Public say in forests on cards
The forest department’s exclusive control over Indian forests may end with the government’s acceptance of a key recommendation of a committee to allow people participation in forest management.delhi Updated: Jan 03, 2011 23:27 IST
The forest department’s exclusive control over Indian forests may end with the government’s acceptance of a key recommendation of a committee to allow people participation in forest management.
The National Committee on Forest Rights Act (FRA), headed by National Advisory Council member NC Saxena, has recommended a three-tier forest management system where some part of the forest will be under exclusive control of people living there— some under joint community-government management and remaining with the forest departments.
“No longer we can continue with the government-controlled forest management,” environment minister Jairam Ramesh said after Saxena’s presentation on major findings of the report. “FRA is an opportunity to bring out change in the forest government structure”.
The new structure is being considered following a finding of the 20-member committee constituted in April 2009, that key clause of the act on ensuring community rights has not been implemented.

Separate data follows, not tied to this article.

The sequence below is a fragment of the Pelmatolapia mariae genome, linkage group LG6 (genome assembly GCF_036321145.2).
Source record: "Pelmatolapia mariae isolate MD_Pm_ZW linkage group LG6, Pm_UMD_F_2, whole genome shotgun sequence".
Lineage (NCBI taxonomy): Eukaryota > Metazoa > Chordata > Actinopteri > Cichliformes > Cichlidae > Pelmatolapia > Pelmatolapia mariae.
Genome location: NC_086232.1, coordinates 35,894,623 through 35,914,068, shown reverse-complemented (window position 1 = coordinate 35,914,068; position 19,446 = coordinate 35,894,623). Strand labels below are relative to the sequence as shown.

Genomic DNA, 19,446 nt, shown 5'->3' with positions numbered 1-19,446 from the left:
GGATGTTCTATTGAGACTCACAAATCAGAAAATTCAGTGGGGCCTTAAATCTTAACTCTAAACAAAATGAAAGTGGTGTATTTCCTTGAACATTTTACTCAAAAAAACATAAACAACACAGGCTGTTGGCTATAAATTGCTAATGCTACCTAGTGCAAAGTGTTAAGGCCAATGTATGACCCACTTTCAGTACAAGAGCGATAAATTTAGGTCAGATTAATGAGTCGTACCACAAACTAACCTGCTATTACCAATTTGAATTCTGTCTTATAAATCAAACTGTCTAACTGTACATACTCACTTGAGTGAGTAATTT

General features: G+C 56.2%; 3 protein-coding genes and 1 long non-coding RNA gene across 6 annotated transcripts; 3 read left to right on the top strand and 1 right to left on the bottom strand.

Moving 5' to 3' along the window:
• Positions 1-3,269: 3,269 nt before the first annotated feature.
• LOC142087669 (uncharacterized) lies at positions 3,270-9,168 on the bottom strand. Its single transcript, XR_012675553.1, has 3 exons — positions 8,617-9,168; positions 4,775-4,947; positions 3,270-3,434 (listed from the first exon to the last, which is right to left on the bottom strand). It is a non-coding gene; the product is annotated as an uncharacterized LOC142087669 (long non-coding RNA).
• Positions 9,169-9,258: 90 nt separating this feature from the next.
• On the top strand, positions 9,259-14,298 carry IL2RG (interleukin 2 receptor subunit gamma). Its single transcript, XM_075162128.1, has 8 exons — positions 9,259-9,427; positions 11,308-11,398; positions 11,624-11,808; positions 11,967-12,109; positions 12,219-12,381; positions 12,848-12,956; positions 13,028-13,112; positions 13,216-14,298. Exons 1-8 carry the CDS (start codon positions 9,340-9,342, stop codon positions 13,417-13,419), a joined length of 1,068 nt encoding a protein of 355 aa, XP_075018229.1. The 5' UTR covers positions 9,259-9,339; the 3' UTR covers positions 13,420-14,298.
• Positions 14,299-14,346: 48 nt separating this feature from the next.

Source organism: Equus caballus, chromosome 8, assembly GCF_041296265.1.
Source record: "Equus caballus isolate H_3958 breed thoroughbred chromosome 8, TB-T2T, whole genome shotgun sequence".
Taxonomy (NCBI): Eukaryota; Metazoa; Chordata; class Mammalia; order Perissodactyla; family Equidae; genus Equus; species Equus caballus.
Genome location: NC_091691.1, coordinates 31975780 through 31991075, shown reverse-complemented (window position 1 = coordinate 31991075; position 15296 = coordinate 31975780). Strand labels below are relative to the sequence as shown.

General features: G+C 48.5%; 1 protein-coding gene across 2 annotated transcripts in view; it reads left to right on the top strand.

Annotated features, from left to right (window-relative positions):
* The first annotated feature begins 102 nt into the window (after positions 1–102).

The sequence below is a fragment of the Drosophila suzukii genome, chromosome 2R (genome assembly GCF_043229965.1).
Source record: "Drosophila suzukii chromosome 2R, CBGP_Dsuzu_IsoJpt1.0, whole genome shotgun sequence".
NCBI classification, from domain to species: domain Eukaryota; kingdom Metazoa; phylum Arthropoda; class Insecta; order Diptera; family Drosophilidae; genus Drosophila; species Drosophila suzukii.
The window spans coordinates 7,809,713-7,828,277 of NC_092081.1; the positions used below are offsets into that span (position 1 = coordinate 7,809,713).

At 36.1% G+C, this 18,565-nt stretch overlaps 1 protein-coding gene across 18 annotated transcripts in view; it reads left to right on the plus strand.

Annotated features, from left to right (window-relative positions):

Of the total 4 crore hectares of forestland, community rights have been granted in only 20,000 hectares. “Except in Orissa and Chhattisgarh, people’s participation in forests is limited,” Saxena said.
This has happened primarily as state governments have failed to understand what community rights mean. As per FRA, community rights means allowing access to minor forest produce to those who have been living on forestland for three generations prior to 2005.
The biggest stumbling blocking in granting community rights has been Indian Forest Act of 1927, which gave powers to the forest department to book anyone accessing forest produce.
As a first step to grant community rights, the environment ministry will introduce an amendment to Indian Forest Act of 1927 to allow forest dwellers and tribals to exercise rights over minor forest produce and resources.